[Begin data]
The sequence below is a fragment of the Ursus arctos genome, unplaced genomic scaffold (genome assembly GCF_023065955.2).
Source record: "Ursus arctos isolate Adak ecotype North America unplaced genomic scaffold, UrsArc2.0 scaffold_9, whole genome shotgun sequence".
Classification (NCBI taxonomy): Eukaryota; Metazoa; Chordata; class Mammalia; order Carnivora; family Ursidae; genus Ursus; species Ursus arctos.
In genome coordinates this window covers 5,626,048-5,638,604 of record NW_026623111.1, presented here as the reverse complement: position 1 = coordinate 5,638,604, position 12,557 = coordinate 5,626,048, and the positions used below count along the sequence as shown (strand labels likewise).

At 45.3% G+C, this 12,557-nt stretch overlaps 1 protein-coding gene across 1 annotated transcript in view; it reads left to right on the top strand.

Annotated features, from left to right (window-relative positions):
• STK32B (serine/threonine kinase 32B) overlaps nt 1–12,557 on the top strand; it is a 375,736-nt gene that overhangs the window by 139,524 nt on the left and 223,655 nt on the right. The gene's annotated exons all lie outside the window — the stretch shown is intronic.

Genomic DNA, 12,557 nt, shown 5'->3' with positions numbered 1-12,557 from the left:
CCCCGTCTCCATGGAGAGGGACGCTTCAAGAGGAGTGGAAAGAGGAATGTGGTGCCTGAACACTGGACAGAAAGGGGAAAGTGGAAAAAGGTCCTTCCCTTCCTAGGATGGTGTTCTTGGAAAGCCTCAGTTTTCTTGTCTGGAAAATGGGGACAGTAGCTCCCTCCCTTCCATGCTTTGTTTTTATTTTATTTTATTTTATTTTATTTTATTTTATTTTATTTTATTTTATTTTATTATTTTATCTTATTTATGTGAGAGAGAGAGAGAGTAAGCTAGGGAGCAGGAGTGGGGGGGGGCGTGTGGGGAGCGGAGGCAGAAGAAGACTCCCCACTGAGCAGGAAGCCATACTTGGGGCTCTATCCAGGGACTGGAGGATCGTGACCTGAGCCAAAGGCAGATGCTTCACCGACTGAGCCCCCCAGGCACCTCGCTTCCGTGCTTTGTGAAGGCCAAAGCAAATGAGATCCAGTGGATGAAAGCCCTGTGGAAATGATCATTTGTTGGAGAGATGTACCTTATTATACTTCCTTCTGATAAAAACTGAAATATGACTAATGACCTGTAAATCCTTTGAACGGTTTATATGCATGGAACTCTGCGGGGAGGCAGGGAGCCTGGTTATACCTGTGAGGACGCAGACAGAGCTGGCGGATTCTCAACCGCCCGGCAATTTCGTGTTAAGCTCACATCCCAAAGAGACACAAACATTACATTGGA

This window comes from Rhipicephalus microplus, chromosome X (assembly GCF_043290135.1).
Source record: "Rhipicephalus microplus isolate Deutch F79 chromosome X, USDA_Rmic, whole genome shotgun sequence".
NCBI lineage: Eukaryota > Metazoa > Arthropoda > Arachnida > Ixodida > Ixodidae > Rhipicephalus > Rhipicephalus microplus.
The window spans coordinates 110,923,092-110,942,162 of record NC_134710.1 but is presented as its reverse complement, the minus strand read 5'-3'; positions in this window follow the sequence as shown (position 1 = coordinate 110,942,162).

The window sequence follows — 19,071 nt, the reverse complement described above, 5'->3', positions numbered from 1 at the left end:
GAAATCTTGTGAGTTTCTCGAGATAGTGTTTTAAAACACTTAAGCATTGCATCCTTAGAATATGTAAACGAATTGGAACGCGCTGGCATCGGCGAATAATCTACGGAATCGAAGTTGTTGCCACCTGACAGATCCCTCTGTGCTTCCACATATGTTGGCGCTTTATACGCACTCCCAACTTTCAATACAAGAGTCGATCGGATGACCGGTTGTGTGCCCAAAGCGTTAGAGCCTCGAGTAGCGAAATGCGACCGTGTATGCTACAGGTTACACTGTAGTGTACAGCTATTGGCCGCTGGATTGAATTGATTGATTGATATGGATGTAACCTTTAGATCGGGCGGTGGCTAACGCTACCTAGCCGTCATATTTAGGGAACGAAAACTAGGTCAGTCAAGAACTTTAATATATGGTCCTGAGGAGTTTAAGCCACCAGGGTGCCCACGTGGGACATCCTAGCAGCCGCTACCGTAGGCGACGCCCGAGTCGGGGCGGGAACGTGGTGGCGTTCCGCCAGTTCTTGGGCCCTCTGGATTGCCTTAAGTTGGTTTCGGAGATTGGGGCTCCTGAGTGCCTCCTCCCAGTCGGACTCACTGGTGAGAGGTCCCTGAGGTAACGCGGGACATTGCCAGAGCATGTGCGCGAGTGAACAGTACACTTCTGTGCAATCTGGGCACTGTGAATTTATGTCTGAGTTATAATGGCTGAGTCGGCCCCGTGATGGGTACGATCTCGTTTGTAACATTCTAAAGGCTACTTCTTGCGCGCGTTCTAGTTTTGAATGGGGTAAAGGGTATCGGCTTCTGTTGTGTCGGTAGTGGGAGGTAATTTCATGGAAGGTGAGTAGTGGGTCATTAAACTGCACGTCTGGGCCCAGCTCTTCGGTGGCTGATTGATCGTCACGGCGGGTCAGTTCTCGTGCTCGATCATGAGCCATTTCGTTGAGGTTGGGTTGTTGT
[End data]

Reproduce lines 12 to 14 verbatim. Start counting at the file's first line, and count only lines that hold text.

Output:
NCBI lineage: Eukaryota > Metazoa > Arthropoda > Arachnida > Ixodida > Ixodidae > Rhipicephalus > Rhipicephalus microplus.
The window spans coordinates 110,923,092-110,942,162 of record NC_134710.1 but is presented as its reverse complement, the minus strand read 5'-3'; positions in this window follow the sequence as shown (position 1 = coordinate 110,942,162).

The window sequence follows — 19,071 nt, the reverse complement described above, 5'->3', positions numbered from 1 at the left end: